Case Study: STEMpathy in Makerspaces with the Empathy Toy

Toronto’s Royal Ontario Museum (ROM) first opened its doors in 1914, and is a case study in the evolution of storytelling and education. The museum is constantly developing new ways to engage audiences, connecting ideas from across history and cultures to the navigate challenges of the present and the future. The ROM has identified skills related to Science, Technology, Engineering, Art, and Mathematics (STEAM) along with Social Emotional Learning (SEL) as fundamental to helping young people make these connections, and created Club STEAM as a hands-on interdisciplinary program for young people to work on these skills. We sat down with Cheryl Blackman, Assistant Vice President, Audience Development, and former Club STEAM Leader and classroom teacher, Jamea Zuberi, to discuss the program and how the Empathy Toy has been a part of connecting the past and the future.

A lot of people think a museum is a place of the past. Why is a museum an important space for preparing 21st century learners?

Jamea Zuberi:
We’ve all been conditioned to think about museums using that framework, but I see the museum as a place of engagement where kids get the chance to think out of the box. It’s a dynamic, creative and innovative place that [allows kids to take a more] participatory role in their learning.

You are developing amazing programming to help young learners meet the challenges of the future. Why did you decide that STEAM was an important part of the ROM’s program offerings?

Cheryl Blackman:
We always had STEAM in mind as a lens because we’re very interested in the idea of preparing 21st century students. It allows us to take a maker focus as opposed to the curriculum focus receive in school. STEAM is another way to engage kids in deep learning that’s not framed around curriculum.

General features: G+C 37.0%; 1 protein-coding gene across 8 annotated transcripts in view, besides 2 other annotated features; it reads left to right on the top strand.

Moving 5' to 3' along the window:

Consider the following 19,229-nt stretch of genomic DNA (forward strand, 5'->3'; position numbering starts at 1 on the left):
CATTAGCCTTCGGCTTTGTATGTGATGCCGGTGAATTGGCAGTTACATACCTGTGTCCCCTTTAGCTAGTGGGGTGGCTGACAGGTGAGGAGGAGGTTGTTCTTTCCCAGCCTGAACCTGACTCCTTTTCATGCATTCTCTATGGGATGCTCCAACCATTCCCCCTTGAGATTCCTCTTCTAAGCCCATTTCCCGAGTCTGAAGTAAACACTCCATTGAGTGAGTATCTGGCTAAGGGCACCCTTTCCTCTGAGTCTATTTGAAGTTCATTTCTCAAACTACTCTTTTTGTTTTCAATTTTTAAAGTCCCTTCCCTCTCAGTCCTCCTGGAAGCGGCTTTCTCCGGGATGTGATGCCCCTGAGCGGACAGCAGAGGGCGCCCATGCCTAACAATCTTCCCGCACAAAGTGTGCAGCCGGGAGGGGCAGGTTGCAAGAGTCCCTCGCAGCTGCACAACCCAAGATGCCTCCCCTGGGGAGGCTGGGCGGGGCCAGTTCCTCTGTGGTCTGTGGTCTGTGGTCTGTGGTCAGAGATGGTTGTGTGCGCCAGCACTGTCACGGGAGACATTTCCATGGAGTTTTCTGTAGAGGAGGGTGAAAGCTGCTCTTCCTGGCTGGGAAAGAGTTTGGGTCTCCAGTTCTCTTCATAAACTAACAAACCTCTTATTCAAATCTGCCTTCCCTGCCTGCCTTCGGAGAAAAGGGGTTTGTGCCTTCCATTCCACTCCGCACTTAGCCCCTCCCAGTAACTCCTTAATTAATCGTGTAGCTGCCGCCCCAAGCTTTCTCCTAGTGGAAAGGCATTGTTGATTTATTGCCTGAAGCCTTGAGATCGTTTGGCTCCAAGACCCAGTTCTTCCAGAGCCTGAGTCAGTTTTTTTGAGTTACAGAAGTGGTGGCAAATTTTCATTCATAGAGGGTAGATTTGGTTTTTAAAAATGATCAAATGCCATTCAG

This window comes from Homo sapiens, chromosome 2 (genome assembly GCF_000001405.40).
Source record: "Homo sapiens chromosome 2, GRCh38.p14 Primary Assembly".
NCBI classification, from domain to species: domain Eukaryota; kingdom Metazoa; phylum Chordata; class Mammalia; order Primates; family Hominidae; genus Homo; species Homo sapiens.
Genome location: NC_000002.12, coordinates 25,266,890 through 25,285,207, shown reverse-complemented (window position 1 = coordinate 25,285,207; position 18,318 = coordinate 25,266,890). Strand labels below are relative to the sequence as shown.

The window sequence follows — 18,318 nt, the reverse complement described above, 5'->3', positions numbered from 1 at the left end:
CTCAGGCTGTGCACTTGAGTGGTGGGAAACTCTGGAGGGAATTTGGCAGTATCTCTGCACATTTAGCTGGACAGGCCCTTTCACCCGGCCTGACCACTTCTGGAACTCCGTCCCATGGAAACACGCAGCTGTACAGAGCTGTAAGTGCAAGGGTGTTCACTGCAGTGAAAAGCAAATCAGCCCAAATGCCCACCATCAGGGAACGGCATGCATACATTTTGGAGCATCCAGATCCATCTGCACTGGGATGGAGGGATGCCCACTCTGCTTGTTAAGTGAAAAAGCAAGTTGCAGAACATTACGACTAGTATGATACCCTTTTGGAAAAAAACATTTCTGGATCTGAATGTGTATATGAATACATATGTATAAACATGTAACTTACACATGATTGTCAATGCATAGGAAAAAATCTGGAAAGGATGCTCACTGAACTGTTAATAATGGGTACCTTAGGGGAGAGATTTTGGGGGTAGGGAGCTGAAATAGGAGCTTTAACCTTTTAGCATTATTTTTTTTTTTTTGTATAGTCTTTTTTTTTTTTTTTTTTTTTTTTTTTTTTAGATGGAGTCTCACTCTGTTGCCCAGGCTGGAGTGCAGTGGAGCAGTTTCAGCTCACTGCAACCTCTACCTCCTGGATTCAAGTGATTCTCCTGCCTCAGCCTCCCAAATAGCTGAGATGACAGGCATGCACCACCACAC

Do you think this type of learning is important outside of school?

Jamea Zuberi:
In school, you have prescribed instructions that may direct children’s creativity. Students are always given objectives and preferred outcomes. They are hardly ever allowed to freely think in the way they would like to and the rare times they are, there’s a time limit. One good thing about Club STEAM is that it enhances [the learning that’s happening in the classroom]. When the children go back to school, they’re able to make connections and integrate Science, Technology, Engineering, Art, and Math in ways they have never considered.

Many people view STEM/STEAM and SEL to be on opposite sides of the learning spectrum. Where do you see the connection between them?

Cheryl Blackman:
The reality is that in careers related to STEAM, innovation requires collaboration. You can’t be an effective collaborator if you can’t figure out empathy. There is a very strong relationship between teambuilding, collaboration, design thinking and how we say we are supposed to be working together in the 21st century.

Jamea Zuberi:
In the past, we’ve had scientists doing awful things in experiments with the knowledge and education that they have. I think that was a result of not having soft skills like empathy. These [different types of intelligence] have to work together. I tell my students all the time, if you are a scientist who is at the top of your game, [you have the responsibility] to use that knowledge to make a positive change. We use The Empathy Toy and soft skills to bridge that gap.

A group of children sits on chairs facing away from the camera. They face couple of flip charts, one of which says What is Empathy at the top. A woman stands next to the flip chart facing the children.
Children participating in Club STEAM programming.

How is the Empathy Toy being used in Club STEAM?

Jamea Zuberi:
What we’ve created is an Empathy Zone where we use the toy as a tool to inform thinking and actions of young people in the program. We start every session with 15-20 minutes of Empathy Toy game play. When we have a problem we can’t solve or we’re having difficulty figuring out where we’re going to go with the team, we use the whole concept of empathy. We always come back to the toy and playing the game as a frame of reference.

How have participants reacted to The Empathy Toy, and has anything surprised you?

Jamea Zuberi: